The Matsya Purana is one of the eighteen major Puranas, among the oldest and better preserved in the Puranic genre of Sanskrit literature in Hinduism. The text is a Vaishnavism text named after the half-fish avatar of Vishnu. However, the text has been called by the 19th-century Sanskrit scholar Horace Hayman Wilson, "although a Shaivism work, it is not so"; the Matsya Purana has survived into the modern era in many versions, varying in the details but all of the published versions have 291 chapters, except the Tamil language version, written in Grantha script, which has 172 chapters. The text is notable for providing one of earliest known definition of a Purana genre of literature. A history written with five characteristics is called a Purana, states Matsya Purana, otherwise it is called Akhyana; these five characteristics are cosmogony describing its theory of primary creation of the universe, chronological description of secondary creations wherein the universe goes through the cycle of birth-life-death and mythology of gods and goddesses, legends of kings and people including solar and lunar dynasties.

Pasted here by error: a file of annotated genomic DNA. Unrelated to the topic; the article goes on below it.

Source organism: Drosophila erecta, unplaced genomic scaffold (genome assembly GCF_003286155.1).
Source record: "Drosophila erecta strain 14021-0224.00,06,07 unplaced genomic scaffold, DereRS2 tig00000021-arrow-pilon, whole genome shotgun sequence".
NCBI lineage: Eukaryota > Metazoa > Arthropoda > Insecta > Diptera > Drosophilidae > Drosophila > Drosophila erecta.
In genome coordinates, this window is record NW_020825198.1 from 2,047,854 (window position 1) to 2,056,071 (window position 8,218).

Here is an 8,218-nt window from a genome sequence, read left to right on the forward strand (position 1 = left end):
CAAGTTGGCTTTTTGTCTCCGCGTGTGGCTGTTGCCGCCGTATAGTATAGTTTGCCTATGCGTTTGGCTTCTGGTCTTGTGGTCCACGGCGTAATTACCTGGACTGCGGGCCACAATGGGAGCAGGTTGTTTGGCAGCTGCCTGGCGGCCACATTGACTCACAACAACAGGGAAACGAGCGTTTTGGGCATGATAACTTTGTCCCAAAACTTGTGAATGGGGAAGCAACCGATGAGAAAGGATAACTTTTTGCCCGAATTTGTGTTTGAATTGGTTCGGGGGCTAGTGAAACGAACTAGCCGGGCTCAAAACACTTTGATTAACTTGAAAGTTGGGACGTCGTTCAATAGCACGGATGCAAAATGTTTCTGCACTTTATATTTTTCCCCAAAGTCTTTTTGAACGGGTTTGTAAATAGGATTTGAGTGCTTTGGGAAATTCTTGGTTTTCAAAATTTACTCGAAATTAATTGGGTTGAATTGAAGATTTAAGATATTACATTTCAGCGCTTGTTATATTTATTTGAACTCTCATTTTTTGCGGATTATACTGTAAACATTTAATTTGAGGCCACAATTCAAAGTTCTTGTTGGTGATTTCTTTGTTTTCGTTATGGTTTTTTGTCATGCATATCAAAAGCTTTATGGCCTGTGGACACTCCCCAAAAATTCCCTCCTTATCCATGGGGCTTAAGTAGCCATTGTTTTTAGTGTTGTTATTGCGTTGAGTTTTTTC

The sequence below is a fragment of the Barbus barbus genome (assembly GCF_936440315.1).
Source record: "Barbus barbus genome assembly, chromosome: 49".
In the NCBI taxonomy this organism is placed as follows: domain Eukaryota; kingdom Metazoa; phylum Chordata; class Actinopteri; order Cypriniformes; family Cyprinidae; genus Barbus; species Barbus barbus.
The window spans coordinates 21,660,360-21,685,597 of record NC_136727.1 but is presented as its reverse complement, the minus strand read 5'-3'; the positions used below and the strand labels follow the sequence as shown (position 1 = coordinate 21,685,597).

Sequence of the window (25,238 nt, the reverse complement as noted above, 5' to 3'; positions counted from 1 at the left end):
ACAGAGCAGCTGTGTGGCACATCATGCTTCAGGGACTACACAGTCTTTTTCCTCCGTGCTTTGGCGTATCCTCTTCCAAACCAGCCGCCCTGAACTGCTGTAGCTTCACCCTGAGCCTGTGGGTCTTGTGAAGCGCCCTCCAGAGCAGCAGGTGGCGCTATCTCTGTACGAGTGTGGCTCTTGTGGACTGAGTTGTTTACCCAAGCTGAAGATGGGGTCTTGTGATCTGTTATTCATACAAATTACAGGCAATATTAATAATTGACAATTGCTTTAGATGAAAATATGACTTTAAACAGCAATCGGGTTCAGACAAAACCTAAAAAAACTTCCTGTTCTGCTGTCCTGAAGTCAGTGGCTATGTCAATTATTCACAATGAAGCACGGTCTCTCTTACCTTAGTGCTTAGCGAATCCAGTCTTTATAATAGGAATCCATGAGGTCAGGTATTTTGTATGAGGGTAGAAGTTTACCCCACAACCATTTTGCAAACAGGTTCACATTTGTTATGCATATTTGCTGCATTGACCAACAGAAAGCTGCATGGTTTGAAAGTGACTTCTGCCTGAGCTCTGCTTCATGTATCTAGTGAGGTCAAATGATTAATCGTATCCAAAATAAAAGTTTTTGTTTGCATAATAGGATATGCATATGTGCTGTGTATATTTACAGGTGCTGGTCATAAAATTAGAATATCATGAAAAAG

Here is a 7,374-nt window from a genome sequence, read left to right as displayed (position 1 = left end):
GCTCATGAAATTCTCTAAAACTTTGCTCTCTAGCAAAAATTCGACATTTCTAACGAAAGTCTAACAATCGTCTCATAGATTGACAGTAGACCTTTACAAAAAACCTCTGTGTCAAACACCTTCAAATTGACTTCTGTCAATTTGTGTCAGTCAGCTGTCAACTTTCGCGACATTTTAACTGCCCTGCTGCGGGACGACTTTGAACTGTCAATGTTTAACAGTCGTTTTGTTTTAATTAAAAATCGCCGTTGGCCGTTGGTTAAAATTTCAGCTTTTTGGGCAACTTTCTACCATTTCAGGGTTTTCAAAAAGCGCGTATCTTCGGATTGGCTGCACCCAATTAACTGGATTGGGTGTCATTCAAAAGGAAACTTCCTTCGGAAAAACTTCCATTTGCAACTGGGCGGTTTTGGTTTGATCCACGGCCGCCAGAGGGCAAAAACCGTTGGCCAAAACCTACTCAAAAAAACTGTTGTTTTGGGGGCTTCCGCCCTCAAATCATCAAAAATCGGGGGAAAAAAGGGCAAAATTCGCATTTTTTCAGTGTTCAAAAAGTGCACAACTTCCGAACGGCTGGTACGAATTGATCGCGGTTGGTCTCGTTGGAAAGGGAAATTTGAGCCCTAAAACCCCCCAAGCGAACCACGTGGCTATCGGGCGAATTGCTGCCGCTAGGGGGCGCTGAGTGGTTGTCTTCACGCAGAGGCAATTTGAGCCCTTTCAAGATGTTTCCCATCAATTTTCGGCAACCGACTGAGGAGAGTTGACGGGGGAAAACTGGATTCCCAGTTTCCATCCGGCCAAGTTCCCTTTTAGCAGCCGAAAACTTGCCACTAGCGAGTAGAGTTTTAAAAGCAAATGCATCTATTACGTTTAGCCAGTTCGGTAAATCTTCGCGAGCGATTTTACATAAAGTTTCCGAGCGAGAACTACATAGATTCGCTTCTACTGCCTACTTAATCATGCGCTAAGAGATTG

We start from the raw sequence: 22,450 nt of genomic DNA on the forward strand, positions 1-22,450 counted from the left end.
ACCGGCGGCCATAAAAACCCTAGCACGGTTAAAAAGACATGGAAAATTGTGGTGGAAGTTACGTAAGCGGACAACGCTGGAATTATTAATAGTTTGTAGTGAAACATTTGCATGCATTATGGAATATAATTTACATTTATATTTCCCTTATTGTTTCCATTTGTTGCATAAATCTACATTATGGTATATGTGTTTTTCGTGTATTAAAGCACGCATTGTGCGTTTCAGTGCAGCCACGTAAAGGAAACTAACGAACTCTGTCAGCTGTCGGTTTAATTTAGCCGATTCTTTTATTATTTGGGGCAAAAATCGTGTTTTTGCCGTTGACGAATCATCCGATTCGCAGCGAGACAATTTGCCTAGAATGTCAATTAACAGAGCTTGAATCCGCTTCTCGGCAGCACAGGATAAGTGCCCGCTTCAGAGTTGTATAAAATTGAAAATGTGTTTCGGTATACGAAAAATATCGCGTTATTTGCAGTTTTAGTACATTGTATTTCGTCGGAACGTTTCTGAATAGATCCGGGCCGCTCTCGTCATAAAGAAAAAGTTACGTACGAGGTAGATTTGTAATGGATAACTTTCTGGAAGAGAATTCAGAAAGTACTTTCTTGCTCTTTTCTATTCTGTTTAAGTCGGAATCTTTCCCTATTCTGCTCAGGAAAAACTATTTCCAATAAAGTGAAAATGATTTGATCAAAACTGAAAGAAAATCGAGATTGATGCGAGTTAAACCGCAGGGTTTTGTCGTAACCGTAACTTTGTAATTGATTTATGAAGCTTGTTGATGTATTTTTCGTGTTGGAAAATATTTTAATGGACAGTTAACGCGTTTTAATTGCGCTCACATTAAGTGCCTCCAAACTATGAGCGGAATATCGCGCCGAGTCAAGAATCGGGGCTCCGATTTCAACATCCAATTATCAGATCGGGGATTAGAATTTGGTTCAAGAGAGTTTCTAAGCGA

The Matsya Purana is notable for being encyclopedic in the topics it covers. Along with the five topics the text defines a Purana to be, it includes mythology, a guide for building art work such as paintings and sculpture and design guidelines for temples and house architecture, various types of Yoga and ethics with multiple chapters on the value of Dāna, both Shiva and Vishnu related festivals, geography around the Narmada river, duties of a king and good government and other topics; the Matsya Purana, like all Puranas, was updated continuously. The composition of the text may have begun in the last centuries of the 1st-millennium BCE, its first version complete by about the 3rd-century of the common era, asserts Ramachandra Dikshitar – known for proposing ancient dates for Indian literature. Other scholars, such as Pandurang Vaman Kane, place the earliest version of the text to between c. 200–500 CE. The Matsya Purana, in chapter 53, includes a note stating that as a Purana, it is supposed to be edited and revised to remain useful to the society.